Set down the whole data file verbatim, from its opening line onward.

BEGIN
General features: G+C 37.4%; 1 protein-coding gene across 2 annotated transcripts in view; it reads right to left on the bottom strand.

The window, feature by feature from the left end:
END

General features: G+C 37.4%; 1 protein-coding gene across 2 annotated transcripts in view; it reads right to left on the bottom strand.

The window, feature by feature from the left end: